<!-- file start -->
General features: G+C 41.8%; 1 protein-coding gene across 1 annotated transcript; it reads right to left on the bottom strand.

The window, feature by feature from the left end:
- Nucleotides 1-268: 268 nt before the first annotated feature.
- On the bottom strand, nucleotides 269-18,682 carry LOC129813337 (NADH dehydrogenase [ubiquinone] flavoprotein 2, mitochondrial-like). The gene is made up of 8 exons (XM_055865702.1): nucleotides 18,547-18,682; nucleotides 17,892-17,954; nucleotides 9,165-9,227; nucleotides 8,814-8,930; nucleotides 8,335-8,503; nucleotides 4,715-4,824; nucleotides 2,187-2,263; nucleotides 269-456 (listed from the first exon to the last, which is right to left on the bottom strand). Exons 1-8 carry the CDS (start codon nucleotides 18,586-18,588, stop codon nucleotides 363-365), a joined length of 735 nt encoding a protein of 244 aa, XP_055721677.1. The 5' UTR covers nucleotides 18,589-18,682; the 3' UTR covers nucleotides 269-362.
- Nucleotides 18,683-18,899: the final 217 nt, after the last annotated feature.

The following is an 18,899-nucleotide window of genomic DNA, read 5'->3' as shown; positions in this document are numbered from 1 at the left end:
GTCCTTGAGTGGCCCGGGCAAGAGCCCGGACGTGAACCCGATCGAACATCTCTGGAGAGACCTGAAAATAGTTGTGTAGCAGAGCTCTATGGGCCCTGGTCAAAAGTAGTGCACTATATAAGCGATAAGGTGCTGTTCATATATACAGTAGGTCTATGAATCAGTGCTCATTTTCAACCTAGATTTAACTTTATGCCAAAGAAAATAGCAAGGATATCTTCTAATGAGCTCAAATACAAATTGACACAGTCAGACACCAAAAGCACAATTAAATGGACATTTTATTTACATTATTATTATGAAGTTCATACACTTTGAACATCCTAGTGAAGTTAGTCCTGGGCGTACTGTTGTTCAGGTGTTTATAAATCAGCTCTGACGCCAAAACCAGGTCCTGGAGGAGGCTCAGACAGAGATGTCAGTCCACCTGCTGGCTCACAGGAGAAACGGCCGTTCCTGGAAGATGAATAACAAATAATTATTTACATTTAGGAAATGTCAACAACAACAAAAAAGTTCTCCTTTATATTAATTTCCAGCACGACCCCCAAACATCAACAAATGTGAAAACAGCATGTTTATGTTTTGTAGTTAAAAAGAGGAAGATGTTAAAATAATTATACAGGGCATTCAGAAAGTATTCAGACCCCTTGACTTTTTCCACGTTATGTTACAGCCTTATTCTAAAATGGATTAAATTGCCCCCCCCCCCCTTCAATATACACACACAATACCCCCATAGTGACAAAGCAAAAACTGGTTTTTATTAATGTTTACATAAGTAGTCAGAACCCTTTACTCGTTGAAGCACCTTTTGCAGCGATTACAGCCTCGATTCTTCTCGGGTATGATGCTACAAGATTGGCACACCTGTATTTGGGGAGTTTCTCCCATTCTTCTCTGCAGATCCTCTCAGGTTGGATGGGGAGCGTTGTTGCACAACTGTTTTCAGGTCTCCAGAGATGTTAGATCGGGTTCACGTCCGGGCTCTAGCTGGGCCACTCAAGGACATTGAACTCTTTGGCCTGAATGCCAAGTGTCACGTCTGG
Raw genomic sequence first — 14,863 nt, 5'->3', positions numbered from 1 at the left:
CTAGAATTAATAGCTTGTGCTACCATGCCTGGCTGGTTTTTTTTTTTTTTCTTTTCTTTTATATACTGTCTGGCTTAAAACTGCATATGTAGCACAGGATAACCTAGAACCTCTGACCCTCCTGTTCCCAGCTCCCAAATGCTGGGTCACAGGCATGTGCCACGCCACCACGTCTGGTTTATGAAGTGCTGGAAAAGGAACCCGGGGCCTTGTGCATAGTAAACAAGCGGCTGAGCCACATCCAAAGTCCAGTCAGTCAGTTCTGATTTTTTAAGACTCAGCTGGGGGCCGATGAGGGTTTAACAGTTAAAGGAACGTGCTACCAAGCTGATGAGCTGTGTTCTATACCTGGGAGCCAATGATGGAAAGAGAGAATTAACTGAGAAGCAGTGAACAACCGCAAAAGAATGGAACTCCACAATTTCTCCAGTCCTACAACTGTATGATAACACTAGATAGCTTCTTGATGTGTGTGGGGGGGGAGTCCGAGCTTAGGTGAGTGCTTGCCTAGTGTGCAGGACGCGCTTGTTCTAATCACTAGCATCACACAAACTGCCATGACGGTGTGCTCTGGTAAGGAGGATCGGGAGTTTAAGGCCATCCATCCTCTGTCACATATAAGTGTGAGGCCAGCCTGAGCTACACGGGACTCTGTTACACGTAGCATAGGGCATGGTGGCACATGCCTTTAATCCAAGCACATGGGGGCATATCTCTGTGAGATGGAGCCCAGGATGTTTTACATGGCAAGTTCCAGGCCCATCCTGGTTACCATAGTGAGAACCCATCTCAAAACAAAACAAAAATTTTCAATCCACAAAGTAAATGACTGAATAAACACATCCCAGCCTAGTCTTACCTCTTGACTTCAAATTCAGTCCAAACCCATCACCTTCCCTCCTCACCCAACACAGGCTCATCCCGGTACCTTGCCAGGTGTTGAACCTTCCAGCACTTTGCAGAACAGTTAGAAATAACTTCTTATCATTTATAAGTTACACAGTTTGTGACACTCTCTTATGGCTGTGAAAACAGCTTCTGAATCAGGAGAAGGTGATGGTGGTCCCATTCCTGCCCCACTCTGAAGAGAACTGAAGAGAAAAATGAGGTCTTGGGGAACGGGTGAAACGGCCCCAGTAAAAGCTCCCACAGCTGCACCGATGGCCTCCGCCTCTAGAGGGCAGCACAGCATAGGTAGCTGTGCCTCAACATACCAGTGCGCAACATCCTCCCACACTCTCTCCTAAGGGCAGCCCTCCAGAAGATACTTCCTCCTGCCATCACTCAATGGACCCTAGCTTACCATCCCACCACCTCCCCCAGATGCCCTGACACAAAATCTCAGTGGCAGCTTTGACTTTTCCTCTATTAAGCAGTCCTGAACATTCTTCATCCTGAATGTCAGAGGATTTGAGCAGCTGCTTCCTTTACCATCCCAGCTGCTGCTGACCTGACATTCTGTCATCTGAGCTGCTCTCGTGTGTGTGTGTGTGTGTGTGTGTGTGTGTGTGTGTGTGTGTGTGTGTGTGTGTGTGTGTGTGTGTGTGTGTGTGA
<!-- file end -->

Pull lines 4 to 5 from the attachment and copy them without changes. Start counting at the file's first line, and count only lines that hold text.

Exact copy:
- On the bottom strand, nucleotides 269-18,682 carry LOC129813337 (NADH dehydrogenase [ubiquinone] flavoprotein 2, mitochondrial-like). The gene is made up of 8 exons (XM_055865702.1): nucleotides 18,547-18,682; nucleotides 17,892-17,954; nucleotides 9,165-9,227; nucleotides 8,814-8,930; nucleotides 8,335-8,503; nucleotides 4,715-4,824; nucleotides 2,187-2,263; nucleotides 269-456 (listed from the first exon to the last, which is right to left on the bottom strand). Exons 1-8 carry the CDS (start codon nucleotides 18,586-18,588, stop codon nucleotides 363-365), a joined length of 735 nt encoding a protein of 244 aa, XP_055721677.1. The 5' UTR covers nucleotides 18,589-18,682; the 3' UTR covers nucleotides 269-362.
- Nucleotides 18,683-18,899: the final 217 nt, after the last annotated feature.